(K. Brent Tomer),
ALEXANDER CALDER (1898-1976), the inventor of those delicate, floating structures of wire and metal known as “mobiles”, was not the first modern sculptor to set his works in motion. That distinction may belong to his friend Marcel Duchamp, who in 1913 mounted a bicycle wheel on top of a stool and called it art. But sculptors have always played with movement, whether in medieval processions in which the statues of saints were carried through the streets, or in the Baroque works of Gian Lorenzo Bernini, whose spiralling compositions invite the viewer to move around them in order to appreciate forms unfolding in time as well as space. Sculpture is inherently participatory, closer to the real, living world than painting. But no sculptor has incorporated the fourth dimension with Calder’s intelligence, dedication and sly humour.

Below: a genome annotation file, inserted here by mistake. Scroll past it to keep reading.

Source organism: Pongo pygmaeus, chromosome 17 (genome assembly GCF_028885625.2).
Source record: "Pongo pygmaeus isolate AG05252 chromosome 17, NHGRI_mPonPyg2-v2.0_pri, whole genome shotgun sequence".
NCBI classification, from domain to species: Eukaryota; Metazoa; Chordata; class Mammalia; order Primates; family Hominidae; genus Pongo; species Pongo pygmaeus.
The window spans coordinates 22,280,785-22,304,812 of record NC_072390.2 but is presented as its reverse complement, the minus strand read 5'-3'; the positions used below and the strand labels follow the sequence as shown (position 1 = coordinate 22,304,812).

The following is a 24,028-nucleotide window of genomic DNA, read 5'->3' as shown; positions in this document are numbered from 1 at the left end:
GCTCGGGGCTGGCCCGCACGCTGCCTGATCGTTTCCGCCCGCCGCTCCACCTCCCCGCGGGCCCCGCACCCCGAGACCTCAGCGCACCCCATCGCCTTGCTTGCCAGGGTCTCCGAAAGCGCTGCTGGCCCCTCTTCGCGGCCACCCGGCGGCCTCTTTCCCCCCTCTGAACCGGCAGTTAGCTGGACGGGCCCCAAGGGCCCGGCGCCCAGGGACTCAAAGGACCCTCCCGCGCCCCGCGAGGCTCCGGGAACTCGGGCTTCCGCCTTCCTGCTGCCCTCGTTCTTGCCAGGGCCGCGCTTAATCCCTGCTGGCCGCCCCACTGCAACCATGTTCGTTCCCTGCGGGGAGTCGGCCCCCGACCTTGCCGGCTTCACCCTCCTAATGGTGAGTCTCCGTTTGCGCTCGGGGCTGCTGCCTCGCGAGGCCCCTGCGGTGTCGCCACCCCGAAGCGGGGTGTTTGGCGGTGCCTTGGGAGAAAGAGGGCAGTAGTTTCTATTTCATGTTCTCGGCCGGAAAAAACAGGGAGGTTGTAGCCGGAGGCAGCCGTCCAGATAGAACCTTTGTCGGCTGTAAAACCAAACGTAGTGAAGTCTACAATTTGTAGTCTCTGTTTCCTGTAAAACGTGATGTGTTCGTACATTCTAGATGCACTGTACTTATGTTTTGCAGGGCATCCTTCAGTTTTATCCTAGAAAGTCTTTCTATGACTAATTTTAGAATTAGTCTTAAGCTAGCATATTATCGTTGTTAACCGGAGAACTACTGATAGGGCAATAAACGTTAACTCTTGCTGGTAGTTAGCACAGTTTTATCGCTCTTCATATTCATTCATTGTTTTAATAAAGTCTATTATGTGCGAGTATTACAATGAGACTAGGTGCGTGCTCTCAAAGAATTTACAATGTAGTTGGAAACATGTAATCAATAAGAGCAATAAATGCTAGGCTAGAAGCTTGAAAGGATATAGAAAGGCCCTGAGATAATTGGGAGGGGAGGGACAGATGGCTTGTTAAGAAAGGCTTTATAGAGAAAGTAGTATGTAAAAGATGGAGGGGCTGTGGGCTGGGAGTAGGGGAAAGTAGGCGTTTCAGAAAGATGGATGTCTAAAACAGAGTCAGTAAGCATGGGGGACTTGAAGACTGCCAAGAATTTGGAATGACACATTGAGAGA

“Calder: Hypermobility”, at the Whitney Museum in New York until October 23rd, chronicles the artist’s long investigation of form in motion. It contains…Continue reading